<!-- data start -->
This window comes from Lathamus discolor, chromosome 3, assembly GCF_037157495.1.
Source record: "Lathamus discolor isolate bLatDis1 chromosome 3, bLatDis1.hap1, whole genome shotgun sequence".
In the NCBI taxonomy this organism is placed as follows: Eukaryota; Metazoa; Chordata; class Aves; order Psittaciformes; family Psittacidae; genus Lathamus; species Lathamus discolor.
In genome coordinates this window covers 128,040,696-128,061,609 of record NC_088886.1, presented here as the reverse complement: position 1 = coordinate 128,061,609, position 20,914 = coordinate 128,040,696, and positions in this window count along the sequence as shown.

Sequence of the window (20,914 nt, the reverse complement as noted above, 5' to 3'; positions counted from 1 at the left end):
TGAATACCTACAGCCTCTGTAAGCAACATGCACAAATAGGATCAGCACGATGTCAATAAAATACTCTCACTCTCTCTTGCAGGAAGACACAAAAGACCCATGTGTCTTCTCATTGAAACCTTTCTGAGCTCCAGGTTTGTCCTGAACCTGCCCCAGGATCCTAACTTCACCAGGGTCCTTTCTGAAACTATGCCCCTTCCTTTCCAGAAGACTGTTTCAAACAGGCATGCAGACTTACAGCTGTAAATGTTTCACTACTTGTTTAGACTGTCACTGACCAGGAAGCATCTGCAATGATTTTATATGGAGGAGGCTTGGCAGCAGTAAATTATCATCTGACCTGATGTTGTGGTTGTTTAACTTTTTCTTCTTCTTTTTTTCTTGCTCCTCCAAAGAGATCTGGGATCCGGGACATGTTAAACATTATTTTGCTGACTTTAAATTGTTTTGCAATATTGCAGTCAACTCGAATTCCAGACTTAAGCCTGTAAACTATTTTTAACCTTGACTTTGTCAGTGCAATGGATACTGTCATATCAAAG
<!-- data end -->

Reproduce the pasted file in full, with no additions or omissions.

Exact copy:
This window comes from Lathamus discolor, chromosome 3, assembly GCF_037157495.1.
Source record: "Lathamus discolor isolate bLatDis1 chromosome 3, bLatDis1.hap1, whole genome shotgun sequence".
In the NCBI taxonomy this organism is placed as follows: Eukaryota; Metazoa; Chordata; class Aves; order Psittaciformes; family Psittacidae; genus Lathamus; species Lathamus discolor.
In genome coordinates this window covers 128,040,696-128,061,609 of record NC_088886.1, presented here as the reverse complement: position 1 = coordinate 128,061,609, position 20,914 = coordinate 128,040,696, and positions in this window count along the sequence as shown.

Sequence of the window (20,914 nt, the reverse complement as noted above, 5' to 3'; positions counted from 1 at the left end):
TGAATACCTACAGCCTCTGTAAGCAACATGCACAAATAGGATCAGCACGATGTCAATAAAATACTCTCACTCTCTCTTGCAGGAAGACACAAAAGACCCATGTGTCTTCTCATTGAAACCTTTCTGAGCTCCAGGTTTGTCCTGAACCTGCCCCAGGATCCTAACTTCACCAGGGTCCTTTCTGAAACTATGCCCCTTCCTTTCCAGAAGACTGTTTCAAACAGGCATGCAGACTTACAGCTGTAAATGTTTCACTACTTGTTTAGACTGTCACTGACCAGGAAGCATCTGCAATGATTTTATATGGAGGAGGCTTGGCAGCAGTAAATTATCATCTGACCTGATGTTGTGGTTGTTTAACTTTTTCTTCTTCTTTTTTTCTTGCTCCTCCAAAGAGATCTGGGATCCGGGACATGTTAAACATTATTTTGCTGACTTTAAATTGTTTTGCAATATTGCAGTCAACTCGAATTCCAGACTTAAGCCTGTAAACTATTTTTAACCTTGACTTTGTCAGTGCAATGGATACTGTCATATCAAAG